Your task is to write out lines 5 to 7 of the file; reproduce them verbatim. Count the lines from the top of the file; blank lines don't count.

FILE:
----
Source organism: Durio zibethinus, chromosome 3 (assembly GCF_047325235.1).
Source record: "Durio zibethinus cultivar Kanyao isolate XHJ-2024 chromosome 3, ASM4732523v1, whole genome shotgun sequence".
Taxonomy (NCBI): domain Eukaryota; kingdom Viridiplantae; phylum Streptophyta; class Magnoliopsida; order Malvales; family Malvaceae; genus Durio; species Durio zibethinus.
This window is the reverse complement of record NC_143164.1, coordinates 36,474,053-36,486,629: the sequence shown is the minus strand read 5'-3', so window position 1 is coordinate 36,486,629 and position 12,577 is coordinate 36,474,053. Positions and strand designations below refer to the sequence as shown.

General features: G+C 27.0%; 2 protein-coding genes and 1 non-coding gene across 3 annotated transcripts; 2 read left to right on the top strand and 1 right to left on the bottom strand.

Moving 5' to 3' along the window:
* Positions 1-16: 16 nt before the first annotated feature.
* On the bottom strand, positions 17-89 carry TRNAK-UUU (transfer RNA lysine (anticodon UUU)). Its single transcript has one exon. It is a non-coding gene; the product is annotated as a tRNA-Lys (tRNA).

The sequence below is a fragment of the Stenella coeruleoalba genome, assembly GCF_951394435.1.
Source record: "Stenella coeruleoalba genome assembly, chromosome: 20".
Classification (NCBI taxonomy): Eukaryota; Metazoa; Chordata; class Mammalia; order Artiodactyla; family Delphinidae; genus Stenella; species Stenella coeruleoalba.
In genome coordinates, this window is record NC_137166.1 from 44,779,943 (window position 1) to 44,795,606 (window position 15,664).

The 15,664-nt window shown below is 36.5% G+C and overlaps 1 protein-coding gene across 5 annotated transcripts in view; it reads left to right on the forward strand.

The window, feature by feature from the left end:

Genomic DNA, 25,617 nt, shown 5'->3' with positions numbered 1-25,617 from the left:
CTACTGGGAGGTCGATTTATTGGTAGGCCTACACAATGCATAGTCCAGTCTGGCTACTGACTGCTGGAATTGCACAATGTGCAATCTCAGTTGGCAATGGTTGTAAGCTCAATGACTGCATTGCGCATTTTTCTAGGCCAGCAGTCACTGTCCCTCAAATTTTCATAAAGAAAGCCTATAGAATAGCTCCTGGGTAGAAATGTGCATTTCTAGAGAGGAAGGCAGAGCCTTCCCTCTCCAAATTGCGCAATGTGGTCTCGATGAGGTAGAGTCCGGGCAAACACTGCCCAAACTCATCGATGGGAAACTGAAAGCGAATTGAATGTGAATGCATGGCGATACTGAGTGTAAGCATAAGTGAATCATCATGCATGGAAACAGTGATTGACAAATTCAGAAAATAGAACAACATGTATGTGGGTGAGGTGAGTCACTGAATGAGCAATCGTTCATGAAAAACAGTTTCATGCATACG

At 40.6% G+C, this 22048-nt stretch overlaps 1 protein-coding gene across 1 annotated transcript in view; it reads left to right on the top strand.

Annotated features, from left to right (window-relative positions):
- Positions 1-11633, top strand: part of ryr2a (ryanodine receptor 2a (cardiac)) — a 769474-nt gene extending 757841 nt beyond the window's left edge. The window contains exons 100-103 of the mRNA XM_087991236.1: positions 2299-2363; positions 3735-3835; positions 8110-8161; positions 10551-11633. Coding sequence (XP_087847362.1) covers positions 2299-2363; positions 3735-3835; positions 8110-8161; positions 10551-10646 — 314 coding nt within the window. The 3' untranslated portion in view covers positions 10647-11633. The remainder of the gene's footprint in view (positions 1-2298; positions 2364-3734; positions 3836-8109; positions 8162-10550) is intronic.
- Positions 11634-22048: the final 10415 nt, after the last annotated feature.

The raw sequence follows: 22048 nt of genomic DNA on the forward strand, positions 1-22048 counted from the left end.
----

General features: G+C 27.0%; 2 protein-coding genes and 1 non-coding gene across 3 annotated transcripts; 2 read left to right on the top strand and 1 right to left on the bottom strand.

Moving 5' to 3' along the window:
* Positions 1-16: 16 nt before the first annotated feature.